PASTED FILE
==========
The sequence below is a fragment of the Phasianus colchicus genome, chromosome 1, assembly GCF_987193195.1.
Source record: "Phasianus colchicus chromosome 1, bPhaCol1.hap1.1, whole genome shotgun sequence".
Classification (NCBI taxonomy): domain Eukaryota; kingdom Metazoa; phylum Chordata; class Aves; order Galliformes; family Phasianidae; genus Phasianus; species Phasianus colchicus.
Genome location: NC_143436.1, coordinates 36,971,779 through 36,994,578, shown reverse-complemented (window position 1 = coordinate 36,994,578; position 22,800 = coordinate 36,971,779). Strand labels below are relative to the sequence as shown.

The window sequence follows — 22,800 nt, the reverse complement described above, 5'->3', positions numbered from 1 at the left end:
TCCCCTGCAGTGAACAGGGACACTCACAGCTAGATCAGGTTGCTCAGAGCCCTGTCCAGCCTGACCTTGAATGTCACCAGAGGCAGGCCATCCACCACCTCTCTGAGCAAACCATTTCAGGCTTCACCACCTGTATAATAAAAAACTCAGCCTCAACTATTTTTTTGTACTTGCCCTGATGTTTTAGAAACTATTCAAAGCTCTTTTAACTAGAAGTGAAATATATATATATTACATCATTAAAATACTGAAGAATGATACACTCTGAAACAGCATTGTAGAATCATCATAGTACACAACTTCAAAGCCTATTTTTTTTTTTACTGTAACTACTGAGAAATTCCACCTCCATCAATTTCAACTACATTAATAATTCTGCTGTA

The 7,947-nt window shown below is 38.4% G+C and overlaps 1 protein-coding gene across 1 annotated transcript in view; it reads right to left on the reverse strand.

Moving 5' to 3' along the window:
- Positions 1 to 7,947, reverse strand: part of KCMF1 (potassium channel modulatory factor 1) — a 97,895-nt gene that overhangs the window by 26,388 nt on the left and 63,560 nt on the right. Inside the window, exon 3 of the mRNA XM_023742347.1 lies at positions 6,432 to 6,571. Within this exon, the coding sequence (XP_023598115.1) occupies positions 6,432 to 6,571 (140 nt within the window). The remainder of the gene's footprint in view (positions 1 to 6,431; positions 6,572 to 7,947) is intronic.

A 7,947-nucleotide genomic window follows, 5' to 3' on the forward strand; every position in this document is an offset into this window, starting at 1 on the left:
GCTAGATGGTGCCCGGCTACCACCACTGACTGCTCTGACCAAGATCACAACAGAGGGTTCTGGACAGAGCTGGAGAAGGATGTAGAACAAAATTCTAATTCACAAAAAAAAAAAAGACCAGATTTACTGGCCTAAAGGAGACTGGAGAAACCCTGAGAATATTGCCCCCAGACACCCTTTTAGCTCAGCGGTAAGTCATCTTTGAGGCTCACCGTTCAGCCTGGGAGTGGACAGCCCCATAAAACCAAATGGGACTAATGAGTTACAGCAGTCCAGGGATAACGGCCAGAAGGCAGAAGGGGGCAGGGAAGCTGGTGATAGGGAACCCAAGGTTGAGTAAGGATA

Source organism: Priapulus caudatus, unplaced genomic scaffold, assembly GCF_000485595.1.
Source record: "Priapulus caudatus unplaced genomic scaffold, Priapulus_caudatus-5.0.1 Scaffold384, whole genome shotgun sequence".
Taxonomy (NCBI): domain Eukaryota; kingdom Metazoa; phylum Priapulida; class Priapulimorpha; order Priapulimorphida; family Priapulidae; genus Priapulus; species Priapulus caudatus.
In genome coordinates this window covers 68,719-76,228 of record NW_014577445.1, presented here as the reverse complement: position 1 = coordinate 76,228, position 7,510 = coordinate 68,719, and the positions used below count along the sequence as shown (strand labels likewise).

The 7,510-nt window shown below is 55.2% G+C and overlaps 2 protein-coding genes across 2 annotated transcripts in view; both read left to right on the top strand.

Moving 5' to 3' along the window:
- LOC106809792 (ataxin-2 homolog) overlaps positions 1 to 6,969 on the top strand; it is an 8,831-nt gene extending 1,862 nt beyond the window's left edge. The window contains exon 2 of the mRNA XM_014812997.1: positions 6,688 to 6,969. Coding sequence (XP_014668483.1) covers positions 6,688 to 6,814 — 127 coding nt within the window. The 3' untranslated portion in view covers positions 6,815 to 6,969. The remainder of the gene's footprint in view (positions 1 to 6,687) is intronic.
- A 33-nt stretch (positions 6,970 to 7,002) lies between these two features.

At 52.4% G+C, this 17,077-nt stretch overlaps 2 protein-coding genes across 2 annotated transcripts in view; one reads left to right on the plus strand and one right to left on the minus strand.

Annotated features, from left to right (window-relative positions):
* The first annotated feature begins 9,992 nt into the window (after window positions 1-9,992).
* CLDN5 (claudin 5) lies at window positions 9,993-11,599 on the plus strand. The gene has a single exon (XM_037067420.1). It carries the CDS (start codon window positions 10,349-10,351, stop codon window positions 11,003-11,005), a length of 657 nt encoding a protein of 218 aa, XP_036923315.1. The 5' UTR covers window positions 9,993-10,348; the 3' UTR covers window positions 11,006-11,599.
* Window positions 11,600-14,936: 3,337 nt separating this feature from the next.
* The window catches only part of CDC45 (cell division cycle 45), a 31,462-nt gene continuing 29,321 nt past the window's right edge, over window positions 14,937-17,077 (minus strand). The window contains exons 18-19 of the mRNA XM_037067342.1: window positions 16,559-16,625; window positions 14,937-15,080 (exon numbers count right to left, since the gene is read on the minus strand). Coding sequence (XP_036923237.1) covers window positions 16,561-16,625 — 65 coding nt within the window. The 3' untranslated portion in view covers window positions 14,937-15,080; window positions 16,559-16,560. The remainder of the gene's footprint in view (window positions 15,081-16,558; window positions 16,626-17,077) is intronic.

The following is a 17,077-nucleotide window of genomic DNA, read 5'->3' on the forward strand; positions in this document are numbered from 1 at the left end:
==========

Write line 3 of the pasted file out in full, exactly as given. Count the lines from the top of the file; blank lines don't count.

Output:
Classification (NCBI taxonomy): domain Eukaryota; kingdom Metazoa; phylum Chordata; class Aves; order Galliformes; family Phasianidae; genus Phasianus; species Phasianus colchicus.